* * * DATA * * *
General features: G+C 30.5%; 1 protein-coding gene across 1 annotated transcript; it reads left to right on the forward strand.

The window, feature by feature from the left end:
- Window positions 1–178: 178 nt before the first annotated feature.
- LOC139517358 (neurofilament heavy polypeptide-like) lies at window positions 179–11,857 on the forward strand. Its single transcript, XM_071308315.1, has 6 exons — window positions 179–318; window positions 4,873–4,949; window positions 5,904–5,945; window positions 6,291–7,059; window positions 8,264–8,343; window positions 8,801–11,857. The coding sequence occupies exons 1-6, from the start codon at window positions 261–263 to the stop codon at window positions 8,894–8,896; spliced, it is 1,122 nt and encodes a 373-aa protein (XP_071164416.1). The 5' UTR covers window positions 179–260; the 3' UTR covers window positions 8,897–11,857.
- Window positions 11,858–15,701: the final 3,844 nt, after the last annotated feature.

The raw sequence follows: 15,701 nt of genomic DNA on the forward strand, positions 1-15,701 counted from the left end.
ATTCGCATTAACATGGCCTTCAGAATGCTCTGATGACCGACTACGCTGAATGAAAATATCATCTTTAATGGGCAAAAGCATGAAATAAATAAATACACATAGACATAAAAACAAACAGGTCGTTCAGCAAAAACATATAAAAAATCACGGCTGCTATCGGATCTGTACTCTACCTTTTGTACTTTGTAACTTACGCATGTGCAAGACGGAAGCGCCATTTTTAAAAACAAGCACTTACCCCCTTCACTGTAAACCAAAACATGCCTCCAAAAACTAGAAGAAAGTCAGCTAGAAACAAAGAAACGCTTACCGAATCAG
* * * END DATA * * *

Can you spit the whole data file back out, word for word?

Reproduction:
General features: G+C 30.5%; 1 protein-coding gene across 1 annotated transcript; it reads left to right on the forward strand.

The window, feature by feature from the left end:
- Window positions 1–178: 178 nt before the first annotated feature.
- LOC139517358 (neurofilament heavy polypeptide-like) lies at window positions 179–11,857 on the forward strand. Its single transcript, XM_071308315.1, has 6 exons — window positions 179–318; window positions 4,873–4,949; window positions 5,904–5,945; window positions 6,291–7,059; window positions 8,264–8,343; window positions 8,801–11,857. The coding sequence occupies exons 1-6, from the start codon at window positions 261–263 to the stop codon at window positions 8,894–8,896; spliced, it is 1,122 nt and encodes a 373-aa protein (XP_071164416.1). The 5' UTR covers window positions 179–260; the 3' UTR covers window positions 8,897–11,857.
- Window positions 11,858–15,701: the final 3,844 nt, after the last annotated feature.

The raw sequence follows: 15,701 nt of genomic DNA on the forward strand, positions 1-15,701 counted from the left end.
ATTCGCATTAACATGGCCTTCAGAATGCTCTGATGACCGACTACGCTGAATGAAAATATCATCTTTAATGGGCAAAAGCATGAAATAAATAAATACACATAGACATAAAAACAAACAGGTCGTTCAGCAAAAACATATAAAAAATCACGGCTGCTATCGGATCTGTACTCTACCTTTTGTACTTTGTAACTTACGCATGTGCAAGACGGAAGCGCCATTTTTAAAAACAAGCACTTACCCCCTTCACTGTAAACCAAAACATGCCTCCAAAAACTAGAAGAAAGTCAGCTAGAAACAAAGAAACGCTTACCGAATCAG